All those companies are highly vetted by me personally.

      Please advise which specific companies on this list you consider to be ‘dodgy’ with specific reasons.

      As for your 7 points:

      1. Totally false. We turn away hundreds of companies. Some beg us for leads. I vet each one personally.
      2. Look at our client lists online – there are large and small companies. Most do their own marketing too.
      3. Wrong – enquiry is referred to 1-3 companies (user can choose how many quotes they want). We have never sent a lead to more than 3 companies.
      4. Have a chat with our clients – most are not the cheapest in the market. Most of our leads are not looking for the cheapest deal as proven by the data we publish every month.
      5. Absolute bollocks – talk to any of our clients.
      6. See above.
      7. The only circle is the spiral of delusion you are falling down.

      As I said on the vodcast a few weeks ago. A mandatory ASR is good for SQ because our clients are the best in the biz – almost all will get ASR no problem – if they want it. Our competitors – many of whom get most of their business from big companies we would not touch will suddenly find that most of their clients are ineligible for state rebates.

      And please don’t confuse us with the copy-cat lead gens that do not hold our values.

  16. Lawrence Coomber says

    Finn this information was promulgated two hours ago and sent to every Electrical Contractor and Electrician registered in Queensland and applies by extension, to every Electrical Contractor in Australia wanting to contract Solar PV works in Queensland by virtue of the interstate agreements in place by each state government.

    This Queensland code of practice has been approved by the Minister for Education and Minister for Industrial Relations under section 274 of the Work Health and Safety Act 2011 and section 44 of the Electrical Safety Act 2002.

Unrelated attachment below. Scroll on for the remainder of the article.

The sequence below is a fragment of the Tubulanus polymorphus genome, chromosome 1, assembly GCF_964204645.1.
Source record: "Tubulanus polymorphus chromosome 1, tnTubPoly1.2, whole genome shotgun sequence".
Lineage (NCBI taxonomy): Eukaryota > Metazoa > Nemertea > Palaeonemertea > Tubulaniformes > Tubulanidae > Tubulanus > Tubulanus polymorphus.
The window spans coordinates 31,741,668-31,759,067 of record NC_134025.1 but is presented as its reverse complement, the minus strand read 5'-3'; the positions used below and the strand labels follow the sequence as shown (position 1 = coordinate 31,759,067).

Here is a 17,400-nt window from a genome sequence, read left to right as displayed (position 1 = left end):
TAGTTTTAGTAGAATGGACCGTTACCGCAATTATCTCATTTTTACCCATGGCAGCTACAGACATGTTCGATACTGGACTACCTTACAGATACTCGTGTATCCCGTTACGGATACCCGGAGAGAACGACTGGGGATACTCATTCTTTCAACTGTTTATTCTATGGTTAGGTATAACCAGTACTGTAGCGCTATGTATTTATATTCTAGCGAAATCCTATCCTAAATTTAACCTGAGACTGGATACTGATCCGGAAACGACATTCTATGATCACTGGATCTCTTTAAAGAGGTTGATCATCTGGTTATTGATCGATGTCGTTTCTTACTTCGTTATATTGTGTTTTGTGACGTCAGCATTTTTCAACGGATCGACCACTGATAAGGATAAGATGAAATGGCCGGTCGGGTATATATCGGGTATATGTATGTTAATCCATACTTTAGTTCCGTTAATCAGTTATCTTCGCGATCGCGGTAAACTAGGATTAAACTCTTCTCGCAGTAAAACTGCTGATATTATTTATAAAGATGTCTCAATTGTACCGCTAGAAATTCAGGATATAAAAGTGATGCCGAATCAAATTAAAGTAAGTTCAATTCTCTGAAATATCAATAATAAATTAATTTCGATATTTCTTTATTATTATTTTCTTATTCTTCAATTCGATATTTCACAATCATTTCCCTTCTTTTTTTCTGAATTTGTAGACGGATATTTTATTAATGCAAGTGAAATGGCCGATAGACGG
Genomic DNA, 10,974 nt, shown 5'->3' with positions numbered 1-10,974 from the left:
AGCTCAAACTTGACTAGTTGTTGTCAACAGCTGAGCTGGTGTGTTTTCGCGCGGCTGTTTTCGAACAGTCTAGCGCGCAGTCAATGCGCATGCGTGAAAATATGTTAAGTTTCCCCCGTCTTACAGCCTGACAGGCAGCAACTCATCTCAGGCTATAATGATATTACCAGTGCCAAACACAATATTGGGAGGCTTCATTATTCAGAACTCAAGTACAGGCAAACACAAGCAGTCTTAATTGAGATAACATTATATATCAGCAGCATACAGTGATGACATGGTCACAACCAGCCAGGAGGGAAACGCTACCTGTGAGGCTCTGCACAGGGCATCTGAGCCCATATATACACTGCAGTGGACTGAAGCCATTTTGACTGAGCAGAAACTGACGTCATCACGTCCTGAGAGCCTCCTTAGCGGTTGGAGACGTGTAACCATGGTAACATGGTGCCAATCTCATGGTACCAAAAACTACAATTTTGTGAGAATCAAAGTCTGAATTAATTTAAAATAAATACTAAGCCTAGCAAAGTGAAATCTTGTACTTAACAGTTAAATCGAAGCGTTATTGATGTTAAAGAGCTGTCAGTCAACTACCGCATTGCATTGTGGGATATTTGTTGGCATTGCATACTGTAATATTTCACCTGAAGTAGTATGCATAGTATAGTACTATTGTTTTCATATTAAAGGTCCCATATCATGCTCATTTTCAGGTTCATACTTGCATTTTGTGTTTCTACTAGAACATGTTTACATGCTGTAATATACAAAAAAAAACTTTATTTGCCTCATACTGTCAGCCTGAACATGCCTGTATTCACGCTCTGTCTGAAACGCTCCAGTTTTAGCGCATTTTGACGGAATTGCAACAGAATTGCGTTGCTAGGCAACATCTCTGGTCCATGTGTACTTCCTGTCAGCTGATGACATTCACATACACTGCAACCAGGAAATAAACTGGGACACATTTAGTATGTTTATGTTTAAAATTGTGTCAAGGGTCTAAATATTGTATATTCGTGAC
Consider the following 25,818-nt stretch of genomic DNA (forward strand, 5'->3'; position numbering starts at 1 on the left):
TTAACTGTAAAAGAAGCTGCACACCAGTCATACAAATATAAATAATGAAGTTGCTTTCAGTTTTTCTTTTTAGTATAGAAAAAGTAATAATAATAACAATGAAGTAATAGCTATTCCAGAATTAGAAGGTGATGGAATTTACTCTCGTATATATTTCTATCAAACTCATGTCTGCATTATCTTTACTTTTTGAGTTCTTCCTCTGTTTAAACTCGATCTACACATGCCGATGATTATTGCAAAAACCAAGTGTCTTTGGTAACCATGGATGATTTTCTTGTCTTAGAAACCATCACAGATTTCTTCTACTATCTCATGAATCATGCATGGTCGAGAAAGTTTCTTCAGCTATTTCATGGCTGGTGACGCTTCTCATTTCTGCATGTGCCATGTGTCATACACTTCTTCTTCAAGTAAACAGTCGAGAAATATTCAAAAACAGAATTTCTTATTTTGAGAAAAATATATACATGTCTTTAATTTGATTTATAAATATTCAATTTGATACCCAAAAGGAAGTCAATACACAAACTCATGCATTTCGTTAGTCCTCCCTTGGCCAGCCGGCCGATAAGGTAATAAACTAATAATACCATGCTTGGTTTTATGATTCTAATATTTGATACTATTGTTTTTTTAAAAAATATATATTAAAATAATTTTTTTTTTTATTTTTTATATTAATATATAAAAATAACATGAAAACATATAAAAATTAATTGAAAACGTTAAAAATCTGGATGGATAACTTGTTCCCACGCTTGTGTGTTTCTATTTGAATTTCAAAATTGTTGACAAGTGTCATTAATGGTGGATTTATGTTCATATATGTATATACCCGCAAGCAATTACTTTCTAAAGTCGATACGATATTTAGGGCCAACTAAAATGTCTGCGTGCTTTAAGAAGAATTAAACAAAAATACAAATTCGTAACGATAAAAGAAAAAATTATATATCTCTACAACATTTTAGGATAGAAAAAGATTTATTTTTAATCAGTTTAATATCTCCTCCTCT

This is a new code of practice and electrical safety regulations that will commence next month to enhance safety in the growing commercial solar industry. The Construction and operation of solar farms Code of Practice 2019 (PDF, 922 KB) comes into effect on 13 May 2019.

    Important to note Ron is that this code re-emphasises clearly, the overarching status accorded by numerous Queensland Government Authorities to Australian Licenced Electrical Contractors working in the Australian Electrical (including Solar PV) industry.

    This new Code of Practice goes into great detail to expand on the exacting formal qualifications and professional experience required to become a licenced Australian (and Queensland) Electrical Contractor, and it is important for all Australians to reflect on and be supportive of the fact that Australia has the most demanding standards of any country to become a licenced Electrical Contractor and it is also well recognised internationally that Australian Electrical Contractors are considered as setting the global industry standard of professionalism and performance across the broad electrical industry landscape, including of course the Solar PV sector.

    This is a lengthy document of 65 pages, devoted to the indisputable and legally binding licencing requirements for technical professionals to operate in the PV Industry at any and every level in Queensland, so it is not surprising therefore that the term “Electrical Contractor” is mentioned 20 times in the document along with Electrician on 4 occasions. Interesting to some (and perhaps yourself Finn) might be the fact that the Clean Energy Council or Clean Energy Regulator have no relevance at all on this subject in Queensland and are not mentioned once in this Government legislated document.

    The takeaway Ron is that Licenced Australian Electrical Contractors are the key players and at the apex of the broad Australian electrical industry including of course Solar PV in Queensland, and we should not support or encourage any efforts of any entity whatsoever to derate for any purposes this important and long-standing fact.

    The Australian Electrical Industry is in very good hands via our long-standing Electrical Contractor legislation in all states and we are all the beneficiaries of the high skills and professionalism of our Australian Electrical Contractors.

    Lawrence Coomber